One day he met a new patient; and true to form he stared at him and said "I differentiate you!", but for once, his victim's expression didn't change. Surprised, the mathematician marshalled his energies, stared fiercely at the new patient and said loudly "I differentiate you!", but still the other man had no reaction. Finally, in frustration, the mathematician screamed out "I DIFFERENTIATE YOU!"
The new patient calmly looked up and said, "You can differentiate me all you like: I'm e to the x."

(Alternate ending: Unphased, the mathematician replies: "Well, good for you, but I'm d/dy.")

What is the shortest mathematicians joke?
Let epsilon be smaller than zero.

An astronomer, a physicist and a mathematician (it is said) were holidaying in Scotland. Glancing from a train window, they observed a black sheep in the middle of a field.

"How interesting," observed the astronomer, "all scottish sheep are black!"

To which the physicist responded, "No, no! Some Scottish sheep are black!"

The mathematician gazed heavenward in supplication, and then intoned, "In Scotland there exists at least one field, containing at least one sheep, at least one side of which is black."

A biologist, a statistician, a mathematician and a computer scientist are on a photo-safari in africa. They drive out on the savannah in their jeep, stop and scout the horizon with their binoculars.

The biologist: "Look! There's a herd of zebras! And there, in the middle : A white zebra! It's fantastic! There are white zebras! We'll be famous!"

The statistician: "It's not significant. We only know there's one white zebra."

The mathematician: "Actually, we only know there exists a zebra, which is white on one side."

The computer scientist: "Oh, no! A special case!"

An engineer, a chemist and a mathematician are staying in three adjoining cabins at an old motel. First the engineer's coffee maker catches fire. He smells the smoke, wakes up, unplugs the coffee maker, throws it out the window, and goes back to sleep.

Later that night the chemist smells smoke too. He wakes up and sees that a cigarette butt has set the trash can on fire. He says to himself, "Hmm. How does one put out a fire? One can reduce the temperature of the fuel below the flash point, isolate the burning material from oxygen, or both. This could be accomplished by applying water." So he picks up the trash can, puts it in the shower stall, turns on the water, and, when the fire is out, goes back to sleep.

The mathematician, of course, has been watching all this out the window. So later, when he finds that his pipe ashes have set the bedsheet on fire, he is not in the least taken aback. He says: "Aha! A solution exists!" and goes back to sleep.

A mathematician, a biologist and a physicist are sitting in a street cafe watching people going in and coming out of the house on the other side of the street.

First they see two people going into the house. Time passes. After a while they notice three persons coming out of the house.

The physicist: "The measurement wasn't accurate."
The biologists: "They have reproduced."
The mathematician: "If now exactly one person enters the house then it will be empty again."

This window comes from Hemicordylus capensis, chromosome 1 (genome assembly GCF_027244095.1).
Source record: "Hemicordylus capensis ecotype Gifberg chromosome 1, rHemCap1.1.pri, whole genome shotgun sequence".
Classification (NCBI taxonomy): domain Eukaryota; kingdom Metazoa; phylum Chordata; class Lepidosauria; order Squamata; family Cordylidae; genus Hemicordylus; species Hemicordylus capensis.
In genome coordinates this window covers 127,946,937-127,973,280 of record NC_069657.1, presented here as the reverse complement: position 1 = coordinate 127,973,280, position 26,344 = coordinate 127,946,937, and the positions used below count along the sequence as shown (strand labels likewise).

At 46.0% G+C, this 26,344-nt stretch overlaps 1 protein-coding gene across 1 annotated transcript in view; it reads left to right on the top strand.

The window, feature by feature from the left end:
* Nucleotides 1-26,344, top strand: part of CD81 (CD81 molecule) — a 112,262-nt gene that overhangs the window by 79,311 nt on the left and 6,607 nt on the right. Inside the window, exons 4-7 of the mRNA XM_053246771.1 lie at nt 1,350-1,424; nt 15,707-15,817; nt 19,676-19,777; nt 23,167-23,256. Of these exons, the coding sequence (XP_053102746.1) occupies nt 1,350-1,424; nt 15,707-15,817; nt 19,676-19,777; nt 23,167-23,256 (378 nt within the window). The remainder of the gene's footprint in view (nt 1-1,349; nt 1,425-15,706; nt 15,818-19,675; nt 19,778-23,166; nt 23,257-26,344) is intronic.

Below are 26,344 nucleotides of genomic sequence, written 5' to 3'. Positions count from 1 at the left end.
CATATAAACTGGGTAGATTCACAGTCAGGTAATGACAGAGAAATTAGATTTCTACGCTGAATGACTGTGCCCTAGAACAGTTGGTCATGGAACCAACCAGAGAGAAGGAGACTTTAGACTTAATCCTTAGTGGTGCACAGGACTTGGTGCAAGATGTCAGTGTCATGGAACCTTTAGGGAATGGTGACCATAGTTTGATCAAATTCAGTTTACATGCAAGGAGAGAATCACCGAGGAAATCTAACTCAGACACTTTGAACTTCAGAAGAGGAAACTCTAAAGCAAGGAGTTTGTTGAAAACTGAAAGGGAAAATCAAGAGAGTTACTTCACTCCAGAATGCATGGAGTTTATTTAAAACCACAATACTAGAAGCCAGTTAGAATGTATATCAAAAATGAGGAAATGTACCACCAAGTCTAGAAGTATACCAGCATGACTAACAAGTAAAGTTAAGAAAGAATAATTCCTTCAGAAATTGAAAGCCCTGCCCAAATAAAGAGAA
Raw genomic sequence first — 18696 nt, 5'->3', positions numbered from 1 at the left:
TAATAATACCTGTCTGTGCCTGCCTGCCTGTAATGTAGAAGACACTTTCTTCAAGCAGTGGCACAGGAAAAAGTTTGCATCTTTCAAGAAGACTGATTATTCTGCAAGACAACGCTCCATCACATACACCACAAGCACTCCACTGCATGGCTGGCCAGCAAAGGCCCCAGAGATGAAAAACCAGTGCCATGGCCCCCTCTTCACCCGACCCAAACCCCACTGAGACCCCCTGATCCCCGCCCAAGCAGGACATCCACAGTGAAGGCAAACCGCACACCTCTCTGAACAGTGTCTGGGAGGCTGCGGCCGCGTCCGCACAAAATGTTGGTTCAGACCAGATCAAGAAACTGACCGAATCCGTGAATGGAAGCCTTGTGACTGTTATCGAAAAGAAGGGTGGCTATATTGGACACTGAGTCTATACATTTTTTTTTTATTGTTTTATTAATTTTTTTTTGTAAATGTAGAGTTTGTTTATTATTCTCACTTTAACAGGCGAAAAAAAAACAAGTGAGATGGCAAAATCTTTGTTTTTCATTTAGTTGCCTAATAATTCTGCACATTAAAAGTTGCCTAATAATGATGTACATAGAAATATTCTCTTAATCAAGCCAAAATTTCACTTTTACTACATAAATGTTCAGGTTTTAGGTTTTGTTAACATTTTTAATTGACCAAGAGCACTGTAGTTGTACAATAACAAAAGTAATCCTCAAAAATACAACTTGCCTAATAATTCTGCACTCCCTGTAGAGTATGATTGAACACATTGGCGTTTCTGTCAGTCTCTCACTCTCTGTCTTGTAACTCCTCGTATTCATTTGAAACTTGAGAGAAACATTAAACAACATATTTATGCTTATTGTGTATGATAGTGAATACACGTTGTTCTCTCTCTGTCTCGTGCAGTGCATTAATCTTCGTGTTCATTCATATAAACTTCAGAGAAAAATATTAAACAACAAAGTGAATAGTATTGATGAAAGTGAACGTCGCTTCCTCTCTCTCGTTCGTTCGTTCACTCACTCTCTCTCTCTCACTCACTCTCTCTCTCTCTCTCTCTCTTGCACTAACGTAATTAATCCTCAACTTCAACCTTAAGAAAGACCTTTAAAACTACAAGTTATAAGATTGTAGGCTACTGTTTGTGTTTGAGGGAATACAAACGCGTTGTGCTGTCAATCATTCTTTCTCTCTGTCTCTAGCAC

One day a mathematician decides that he is sick of math. So, he walks down to the fire department and announces that he wants to become a fireman.
The fire chief says, "Well, you look like a good guy. I'd be glad to hire you, but first I have to give you a little test."

The firechief takes the mathematcian to the alley behind the fire department which contains a dumpster, a spicket, and a hose. The chief then says, "OK, you're walking in the alley and you see the dumpster here is on fire. What do you do?"
The mathematician replies, "Well, I hook up the hose to the spicket, turn the water on, and put out the fire."

The chief says, "That's great... perfect. Now I have to ask you just one more question. What do you do if you're walking down the alley and you see the dumpster is not on fire?"
The mathematician puzzles over the question for awhile and he finally says, "I light the dumpster on fire."
The chief yells, "What? That's horrible! Why would you light the dumpster on fire?"
The mathematician replies, "Well, that way I reduce the problem to one I've already solved."

A mathematician and an engineer attend a lecture by a physicist. The topic concerns Kulza-Klein theories involving physical processes that occur in spaces with dimensions of 9, 12 and even higher. The mathematician is sitting, clearly enjoying the lecture, while the engineer is frowning and looking generally confused and puzzled. By the end the engineer has a terrible headache. At the end, the mathematician comments about the wonderful lecture.

The engineer says "How do you understand this stuff?"
Mathematician: "I just visualize the process."
Engineer: "How can you visualize something that occurs in 9-dimensional space?"
Mathematician: "Easy, first visualize it in N-dimensional space, then let N go to 9."

A mathematician is in Africa trying to capture a lion. When he spots one he proceeds to build a fence around himself and says, "I define this to be outside!"

Aleph-null bottles of beer on the wall,
Aleph-null bottles of beer,
You take one down, and pass it around,
Aleph-null bottles of beer on the wall.

A mathematician wandered home at 3 AM. His wife became very upset, telling him, "You're late! You said you'd be home by 11:45!" The mathematician replied, "I'm right on time. I said I'd be home by a quarter of twelve."